I first read "The 900 Days" more than 20 years ago and finally own my own copy. It is one of the most powerful nonfiction books you will ever read. 25 years after his own visit to Leningrad at the end of the siege in 1944, American journalist Harrison Salisbury set out to tell the definitive story of one of World War II's most consequential battles. The millions of Germans and Central Europeans who invaded the USSR in June 1941 were divided into three major groups. Army Group Nord was tasked with capturing Leningrad and at first it appeared they would succeed. For 25 years the distinguished journalist and historian Harrison Salisbury pieced together this narrative of villainy and survival, in which the city had much to fear - from both Hitler and Stalin. 35 people like this topic.


Comments: (7)

Doulkree
To tell the truth, i was disappointed in the book. The first and primary reason was that it really should've been named "The 300 days"! 500+ pages of the book (95%) was about the first 300 days of the Leningrad blockade. The rest of the 75 pages basically skimmed through the next 300 days and then totally skipped over the last 300 days. I have the impression that the book originally was much, much longer than it ended up and the editors made Mr. Salisbury cut the final 600 days worth and wrap it up in 75 pages to make it "sellable". It was very disappointing for it to end that way. Most of the book (through the first 300 days) was absolutely brillant and very informative. The stories about how the people dealt with the starvation of the first winter were riveting.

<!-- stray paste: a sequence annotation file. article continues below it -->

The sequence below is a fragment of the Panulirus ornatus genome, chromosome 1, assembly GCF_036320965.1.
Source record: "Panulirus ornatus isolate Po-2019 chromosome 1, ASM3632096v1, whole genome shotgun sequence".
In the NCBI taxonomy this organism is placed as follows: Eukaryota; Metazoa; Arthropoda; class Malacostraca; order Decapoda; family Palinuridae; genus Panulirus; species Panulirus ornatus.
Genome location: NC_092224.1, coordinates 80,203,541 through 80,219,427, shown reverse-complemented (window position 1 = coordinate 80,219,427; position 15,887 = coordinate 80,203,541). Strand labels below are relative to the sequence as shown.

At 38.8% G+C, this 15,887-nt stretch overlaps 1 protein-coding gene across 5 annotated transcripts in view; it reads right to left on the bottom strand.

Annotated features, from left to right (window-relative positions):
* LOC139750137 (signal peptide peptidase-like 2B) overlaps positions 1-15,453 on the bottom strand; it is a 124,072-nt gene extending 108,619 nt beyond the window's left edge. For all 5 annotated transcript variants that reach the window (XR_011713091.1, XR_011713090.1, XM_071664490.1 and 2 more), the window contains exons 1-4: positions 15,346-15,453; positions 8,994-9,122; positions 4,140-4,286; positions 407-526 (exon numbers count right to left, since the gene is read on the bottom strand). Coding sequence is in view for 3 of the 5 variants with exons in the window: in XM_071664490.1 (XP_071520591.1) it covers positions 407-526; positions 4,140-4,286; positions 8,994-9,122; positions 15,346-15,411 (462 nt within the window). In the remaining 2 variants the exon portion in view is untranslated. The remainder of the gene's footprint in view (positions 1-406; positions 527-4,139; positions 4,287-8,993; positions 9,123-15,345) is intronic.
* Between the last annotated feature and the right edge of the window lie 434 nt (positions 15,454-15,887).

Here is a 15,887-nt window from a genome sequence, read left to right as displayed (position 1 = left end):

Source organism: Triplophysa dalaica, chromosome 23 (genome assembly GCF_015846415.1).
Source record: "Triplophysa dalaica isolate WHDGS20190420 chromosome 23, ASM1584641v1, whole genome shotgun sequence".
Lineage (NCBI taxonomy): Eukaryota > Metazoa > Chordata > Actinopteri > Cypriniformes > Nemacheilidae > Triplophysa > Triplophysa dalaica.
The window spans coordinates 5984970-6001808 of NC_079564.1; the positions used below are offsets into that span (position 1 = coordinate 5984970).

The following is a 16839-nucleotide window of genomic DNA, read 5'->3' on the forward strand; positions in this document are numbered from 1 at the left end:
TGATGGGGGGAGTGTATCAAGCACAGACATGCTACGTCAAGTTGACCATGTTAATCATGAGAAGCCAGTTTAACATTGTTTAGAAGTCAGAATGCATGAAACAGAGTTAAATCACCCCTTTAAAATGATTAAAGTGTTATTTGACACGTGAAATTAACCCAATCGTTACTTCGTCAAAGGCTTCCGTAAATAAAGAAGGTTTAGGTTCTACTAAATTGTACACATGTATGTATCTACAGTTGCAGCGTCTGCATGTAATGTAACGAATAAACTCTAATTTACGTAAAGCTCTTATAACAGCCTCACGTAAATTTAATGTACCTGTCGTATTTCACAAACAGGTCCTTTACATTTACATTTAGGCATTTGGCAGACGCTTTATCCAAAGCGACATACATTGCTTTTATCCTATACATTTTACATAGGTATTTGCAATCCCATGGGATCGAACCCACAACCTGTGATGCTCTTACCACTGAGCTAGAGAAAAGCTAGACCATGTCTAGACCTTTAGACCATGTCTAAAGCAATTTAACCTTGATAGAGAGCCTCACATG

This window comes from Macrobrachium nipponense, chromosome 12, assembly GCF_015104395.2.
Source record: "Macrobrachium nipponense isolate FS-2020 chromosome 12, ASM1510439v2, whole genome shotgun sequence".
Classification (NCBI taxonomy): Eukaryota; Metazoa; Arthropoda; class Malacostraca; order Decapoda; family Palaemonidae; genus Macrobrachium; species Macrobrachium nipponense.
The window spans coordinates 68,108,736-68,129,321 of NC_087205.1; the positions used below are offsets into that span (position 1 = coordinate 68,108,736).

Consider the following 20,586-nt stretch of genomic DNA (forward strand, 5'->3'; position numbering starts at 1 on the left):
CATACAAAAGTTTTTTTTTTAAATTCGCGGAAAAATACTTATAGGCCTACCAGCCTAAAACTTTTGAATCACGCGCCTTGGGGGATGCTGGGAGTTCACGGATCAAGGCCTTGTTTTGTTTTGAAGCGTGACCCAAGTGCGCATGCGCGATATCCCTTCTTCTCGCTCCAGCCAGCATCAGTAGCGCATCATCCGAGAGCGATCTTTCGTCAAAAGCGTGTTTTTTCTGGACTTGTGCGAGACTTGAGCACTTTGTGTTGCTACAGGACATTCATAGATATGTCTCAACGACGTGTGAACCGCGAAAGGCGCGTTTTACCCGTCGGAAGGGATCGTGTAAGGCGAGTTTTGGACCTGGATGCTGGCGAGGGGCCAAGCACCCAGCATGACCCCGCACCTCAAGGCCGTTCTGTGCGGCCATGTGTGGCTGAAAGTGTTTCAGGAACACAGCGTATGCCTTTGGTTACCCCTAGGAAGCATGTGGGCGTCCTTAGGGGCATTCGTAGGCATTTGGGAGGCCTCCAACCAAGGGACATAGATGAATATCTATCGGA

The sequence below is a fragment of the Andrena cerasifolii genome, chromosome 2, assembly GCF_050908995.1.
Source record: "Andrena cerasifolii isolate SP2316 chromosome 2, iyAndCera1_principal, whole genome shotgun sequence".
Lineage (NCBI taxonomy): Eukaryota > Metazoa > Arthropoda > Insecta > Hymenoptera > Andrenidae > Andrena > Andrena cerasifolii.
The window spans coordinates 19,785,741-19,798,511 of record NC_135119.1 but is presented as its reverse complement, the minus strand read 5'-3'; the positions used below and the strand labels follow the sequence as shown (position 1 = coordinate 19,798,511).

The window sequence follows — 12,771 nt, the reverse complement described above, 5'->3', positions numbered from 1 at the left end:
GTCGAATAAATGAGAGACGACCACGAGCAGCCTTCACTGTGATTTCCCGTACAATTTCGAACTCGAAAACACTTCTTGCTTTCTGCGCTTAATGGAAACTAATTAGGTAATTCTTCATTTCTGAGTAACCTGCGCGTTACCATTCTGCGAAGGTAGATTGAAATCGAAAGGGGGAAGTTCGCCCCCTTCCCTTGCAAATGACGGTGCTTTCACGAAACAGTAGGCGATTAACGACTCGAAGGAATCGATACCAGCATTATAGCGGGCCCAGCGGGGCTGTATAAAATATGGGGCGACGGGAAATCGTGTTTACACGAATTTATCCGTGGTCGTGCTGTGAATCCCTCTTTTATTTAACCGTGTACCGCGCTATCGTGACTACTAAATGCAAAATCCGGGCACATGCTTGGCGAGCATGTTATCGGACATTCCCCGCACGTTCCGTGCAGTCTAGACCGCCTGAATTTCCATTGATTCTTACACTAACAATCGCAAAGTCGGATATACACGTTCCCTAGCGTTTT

My second complaint was that in the middle of that first winter, Mr. Salisbury does not mention the plight of the Germans at all!! "How did the Germans make it through that first winter?" was a very important question and Mr. Salisbury does not address it at all. It would have balanced the story a little to know what was going on on the other side.
My last complaint was mentioned by other writers and that was for the lack of maps and especially maps that contained the towns that were mentioned in the text. It was very confusing when I tried to find the towns that were being talked about and NOT being able to find them on the maps that were included.